On the first play of the drive, Terry Wilson took a sack that killed 24 precious seconds off the game clock before the Cats could get reset. On 2nd-and-17, Wilson hit Bowden for 12 yards, but the issue was Lynn Bowden was in the middle of the field and short of a first down: the clock kept ticking. This time, the clock winds all the way down the 44 seconds before Kentucky could get their third-down play off.
Fortunately, Wilson found the unlikely hero and former walk-on David Bouvier in the middle of the field for a first down to momentarily stop the clock. Somehow, Mark Stoops kept his one timeout, but Kentucky still had to go 64-yards in 39 seconds.
On the very next play, Lexington-native Bouvier came through again when Wilson hit him on a seam route deep into Missouri territory.
33 yards to go, 27 seconds left to play.
After scrambling around for 12 seconds, Wilson hit Josh Ali who toed the sideline into the red zone before stepping out with 15 seconds left. Optimism crept back into the minds of the BBN, but it was quickly taken away when Wilson took another sack with nine seconds to go, forcing Kentucky to call their final timeout.
Twenty-seven yards to go with nine seconds left and no timeouts; It felt like Kentucky had one, maybe two shots at the endzone.
Instead, they played it smart. Terry Wilson dumped the ball off to Lynn Bowden who stepped out at the Missouri 10 with four seconds to go.
One More Shot
Ten yards to go in four seconds. A little too far for a Benny Snell punch in and a little too squeezed to run some elaborate route pattern. Kentucky just had to throw it up to the tall guys and hope for the best, so they called on the tallest guy they had; former Iowa basketball player Ahmad Wagner who hadn’t played a snap all season.
Kentucky ran a fade to the back corner of the endzone and Wagner makes a spectacular catch over the Tiger defender, but it was out of bounds. Gutpunch.
Then, out of nowhere a flag flies in for pass interference on Missouri.
One more shot for Kentucky, this time the ball was on the two. It was almost a certainty for Benny Snell to get it and fight for those two-yards. In fact, that was almost the play call, but CJ Conrad wanted the ball.
With Missouri in an all-out blitz, CJ Conrad ran an out-route that will live forever in Kentucky history.
Terry Wilson ?? CJ Conrad FOR THE WIN! pic.twitter.com/hyJZ2TtFow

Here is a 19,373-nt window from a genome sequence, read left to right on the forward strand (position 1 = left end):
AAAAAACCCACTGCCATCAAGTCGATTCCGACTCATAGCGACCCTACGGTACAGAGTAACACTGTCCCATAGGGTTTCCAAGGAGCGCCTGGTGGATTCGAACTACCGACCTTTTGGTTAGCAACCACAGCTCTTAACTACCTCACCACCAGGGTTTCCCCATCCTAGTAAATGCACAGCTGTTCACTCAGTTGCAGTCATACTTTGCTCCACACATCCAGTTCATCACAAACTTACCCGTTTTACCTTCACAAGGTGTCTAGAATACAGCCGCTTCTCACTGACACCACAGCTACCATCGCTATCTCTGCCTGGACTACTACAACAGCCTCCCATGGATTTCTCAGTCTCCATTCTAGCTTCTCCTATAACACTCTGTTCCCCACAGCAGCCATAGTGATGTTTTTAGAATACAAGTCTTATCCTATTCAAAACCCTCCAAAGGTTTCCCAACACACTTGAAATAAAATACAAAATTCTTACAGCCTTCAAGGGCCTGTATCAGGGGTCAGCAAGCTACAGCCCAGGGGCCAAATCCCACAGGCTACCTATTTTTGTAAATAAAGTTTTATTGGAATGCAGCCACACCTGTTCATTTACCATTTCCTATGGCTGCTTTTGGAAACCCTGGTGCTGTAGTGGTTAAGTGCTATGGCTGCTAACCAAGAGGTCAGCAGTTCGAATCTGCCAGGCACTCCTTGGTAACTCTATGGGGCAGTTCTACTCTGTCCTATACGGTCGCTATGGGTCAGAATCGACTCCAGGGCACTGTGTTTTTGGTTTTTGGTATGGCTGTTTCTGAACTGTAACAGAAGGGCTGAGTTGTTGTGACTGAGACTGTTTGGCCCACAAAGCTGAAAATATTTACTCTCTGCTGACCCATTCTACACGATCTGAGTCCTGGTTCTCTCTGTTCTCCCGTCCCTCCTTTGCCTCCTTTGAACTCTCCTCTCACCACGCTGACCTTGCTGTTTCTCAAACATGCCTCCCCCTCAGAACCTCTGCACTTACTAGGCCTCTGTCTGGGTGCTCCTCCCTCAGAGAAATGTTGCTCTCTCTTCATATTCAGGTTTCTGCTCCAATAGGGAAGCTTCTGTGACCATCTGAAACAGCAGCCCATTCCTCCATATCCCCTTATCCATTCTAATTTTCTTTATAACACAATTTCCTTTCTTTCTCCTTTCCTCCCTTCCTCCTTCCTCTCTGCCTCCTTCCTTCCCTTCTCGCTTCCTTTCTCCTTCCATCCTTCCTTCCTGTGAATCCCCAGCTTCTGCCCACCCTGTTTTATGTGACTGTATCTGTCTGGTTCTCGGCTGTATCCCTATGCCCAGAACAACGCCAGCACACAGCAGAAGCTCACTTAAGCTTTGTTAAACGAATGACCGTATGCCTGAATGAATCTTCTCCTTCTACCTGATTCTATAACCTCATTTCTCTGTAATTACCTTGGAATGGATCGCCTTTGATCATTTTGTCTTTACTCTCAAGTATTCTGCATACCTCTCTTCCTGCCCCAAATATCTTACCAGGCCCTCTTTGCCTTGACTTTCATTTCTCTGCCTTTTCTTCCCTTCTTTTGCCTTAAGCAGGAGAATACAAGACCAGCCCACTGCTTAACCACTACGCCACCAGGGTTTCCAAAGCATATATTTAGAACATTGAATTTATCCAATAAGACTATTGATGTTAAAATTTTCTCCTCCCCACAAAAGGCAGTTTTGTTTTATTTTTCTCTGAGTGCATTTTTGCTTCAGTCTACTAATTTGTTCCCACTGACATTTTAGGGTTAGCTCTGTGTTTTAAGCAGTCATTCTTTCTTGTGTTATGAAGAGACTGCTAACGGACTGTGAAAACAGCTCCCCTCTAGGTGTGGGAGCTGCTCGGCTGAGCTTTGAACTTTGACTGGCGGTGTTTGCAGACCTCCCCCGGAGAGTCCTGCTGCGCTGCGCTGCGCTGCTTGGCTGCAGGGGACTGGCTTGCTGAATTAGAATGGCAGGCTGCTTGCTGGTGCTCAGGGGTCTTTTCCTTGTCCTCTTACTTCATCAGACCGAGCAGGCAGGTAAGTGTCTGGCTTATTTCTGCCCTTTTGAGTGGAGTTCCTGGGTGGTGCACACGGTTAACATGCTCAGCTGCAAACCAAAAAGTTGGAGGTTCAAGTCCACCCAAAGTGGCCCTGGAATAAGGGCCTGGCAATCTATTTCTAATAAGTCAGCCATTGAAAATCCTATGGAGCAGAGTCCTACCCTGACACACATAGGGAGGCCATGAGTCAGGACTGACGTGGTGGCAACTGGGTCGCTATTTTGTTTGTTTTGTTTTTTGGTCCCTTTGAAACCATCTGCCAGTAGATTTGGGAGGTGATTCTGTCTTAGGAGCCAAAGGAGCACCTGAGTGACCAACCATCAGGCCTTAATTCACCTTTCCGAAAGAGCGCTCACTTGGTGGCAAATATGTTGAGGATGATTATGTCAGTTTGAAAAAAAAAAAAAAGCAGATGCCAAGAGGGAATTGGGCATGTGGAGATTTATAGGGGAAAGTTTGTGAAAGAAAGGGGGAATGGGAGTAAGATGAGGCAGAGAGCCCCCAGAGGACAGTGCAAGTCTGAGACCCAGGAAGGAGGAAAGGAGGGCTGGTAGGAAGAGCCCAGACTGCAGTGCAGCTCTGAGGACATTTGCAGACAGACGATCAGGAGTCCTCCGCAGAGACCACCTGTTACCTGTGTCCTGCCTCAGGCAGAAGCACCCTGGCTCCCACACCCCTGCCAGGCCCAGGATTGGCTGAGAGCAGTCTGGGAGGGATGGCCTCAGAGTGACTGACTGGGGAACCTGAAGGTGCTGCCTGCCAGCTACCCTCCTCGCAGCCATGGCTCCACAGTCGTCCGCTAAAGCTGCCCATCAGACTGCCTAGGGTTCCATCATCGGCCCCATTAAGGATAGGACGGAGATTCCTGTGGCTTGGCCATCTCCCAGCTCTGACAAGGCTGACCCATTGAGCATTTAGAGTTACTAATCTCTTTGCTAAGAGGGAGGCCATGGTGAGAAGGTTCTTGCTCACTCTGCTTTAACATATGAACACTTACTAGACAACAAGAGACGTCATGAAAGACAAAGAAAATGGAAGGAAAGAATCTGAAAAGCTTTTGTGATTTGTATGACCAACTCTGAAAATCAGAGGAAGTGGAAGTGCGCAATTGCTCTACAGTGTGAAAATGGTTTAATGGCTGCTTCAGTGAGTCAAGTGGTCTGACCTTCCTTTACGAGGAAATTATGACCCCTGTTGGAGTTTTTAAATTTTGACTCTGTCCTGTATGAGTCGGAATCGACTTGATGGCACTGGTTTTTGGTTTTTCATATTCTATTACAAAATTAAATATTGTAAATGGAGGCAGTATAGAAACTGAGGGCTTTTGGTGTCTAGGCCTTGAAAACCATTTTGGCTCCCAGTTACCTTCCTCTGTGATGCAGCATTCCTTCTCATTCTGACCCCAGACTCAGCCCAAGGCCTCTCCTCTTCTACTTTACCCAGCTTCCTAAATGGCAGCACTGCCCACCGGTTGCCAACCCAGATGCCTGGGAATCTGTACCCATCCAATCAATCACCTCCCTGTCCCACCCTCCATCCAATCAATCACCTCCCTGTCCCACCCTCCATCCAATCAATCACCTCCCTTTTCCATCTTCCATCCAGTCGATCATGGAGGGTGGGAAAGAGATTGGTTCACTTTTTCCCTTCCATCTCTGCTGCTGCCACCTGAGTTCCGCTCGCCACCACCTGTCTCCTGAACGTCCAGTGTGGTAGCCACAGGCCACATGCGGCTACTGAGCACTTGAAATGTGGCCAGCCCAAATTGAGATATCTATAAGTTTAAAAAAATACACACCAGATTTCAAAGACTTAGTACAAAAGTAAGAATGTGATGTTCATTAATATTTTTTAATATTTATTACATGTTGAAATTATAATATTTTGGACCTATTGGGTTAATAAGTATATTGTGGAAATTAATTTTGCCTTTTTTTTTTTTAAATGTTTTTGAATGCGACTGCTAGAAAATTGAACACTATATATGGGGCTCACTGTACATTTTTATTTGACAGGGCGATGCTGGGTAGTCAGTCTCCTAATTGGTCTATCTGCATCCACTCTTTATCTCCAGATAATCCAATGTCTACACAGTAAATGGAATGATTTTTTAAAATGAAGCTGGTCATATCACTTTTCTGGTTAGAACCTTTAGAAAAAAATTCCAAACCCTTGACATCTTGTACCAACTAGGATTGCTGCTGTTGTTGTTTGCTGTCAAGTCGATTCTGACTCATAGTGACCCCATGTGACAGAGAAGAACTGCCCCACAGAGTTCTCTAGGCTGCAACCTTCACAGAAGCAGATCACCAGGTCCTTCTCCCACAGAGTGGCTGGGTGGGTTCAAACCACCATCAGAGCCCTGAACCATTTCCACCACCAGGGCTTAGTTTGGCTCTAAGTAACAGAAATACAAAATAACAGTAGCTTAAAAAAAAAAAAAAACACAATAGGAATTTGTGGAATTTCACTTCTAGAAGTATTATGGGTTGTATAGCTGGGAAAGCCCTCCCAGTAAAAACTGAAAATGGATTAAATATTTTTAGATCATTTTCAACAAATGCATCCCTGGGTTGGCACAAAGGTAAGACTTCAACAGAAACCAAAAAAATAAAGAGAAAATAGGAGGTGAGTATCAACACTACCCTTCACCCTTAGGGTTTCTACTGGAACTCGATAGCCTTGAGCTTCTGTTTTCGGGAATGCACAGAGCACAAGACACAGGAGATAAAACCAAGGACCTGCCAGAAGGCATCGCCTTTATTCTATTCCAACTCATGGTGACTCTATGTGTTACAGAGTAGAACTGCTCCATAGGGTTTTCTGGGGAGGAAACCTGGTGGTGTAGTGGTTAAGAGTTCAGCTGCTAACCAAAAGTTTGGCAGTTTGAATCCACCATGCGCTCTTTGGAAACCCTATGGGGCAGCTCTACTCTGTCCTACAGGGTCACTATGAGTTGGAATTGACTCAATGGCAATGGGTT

— SEC Network (@SECNetwork) October 27, 2018
Conrad caught the ball as time expired and Kentucky walked out of Columbia with the heist of the year, beating the Tigers 15-14.
Once CJ Conrad caught that pass from Terry Wilson it was pure jubilation from the BBN. We will always remember exactly where we were when Kentucky was FINALLY on the other end of an improbable victory. Not just any improbable victory, but a victory to set up a game with Georgia the following week for the SEC East – something Kentucky fans never thought they’d see.
For the people who sat through the Joker years, the cold Vandy games, the 31-straight-years of blowing it against Florida, two-win seasons, getting beat by Western, and dropping the final game against Louisville to miss out on a bowl, it was finally for us.
This is the game that made me feel like the phrase “that’s so Kentucky football” was finally dead. Kentucky had pulled off the most improbable victory, with the ugliest win we’ll ever see, and that’s what made this win so important. For the first time, Kentucky got the call, and they were the ones who finally found a way to win.
Now, cue the crowd surf.
Taking off from Columbia like… ? pic.twitter.com/WZd1OERRnM
— Kentucky Football (@UKFootball) October 28, 2018
Check out our other games in the countdown to kickoff series:
No. 5: We’re Just Getting Started Bro (Kentucky 45, South Carolina 38 – October 4, 2014)
No. 6: Kentucky is For Real (Kentucky 28, No. 14 Mississippi State 7 – September 22, 2018)
No. 7: The Kick Heard ‘Round the Commonwealth (Kentucky 40, Mississippi State 38 – October 16, 2016)
No. 8: Stephen Soars over Rocky Top (Kentucky 29, Tennesee 26 – October 28, 2017)
No. 9: Tongues Out in the Sandstorm (Kentucky 23, South Carolina 13 – September 16, 2017)
No. 10: The First Road Victory (Kentucky 26, South Carolina 22 – September 12, 2015)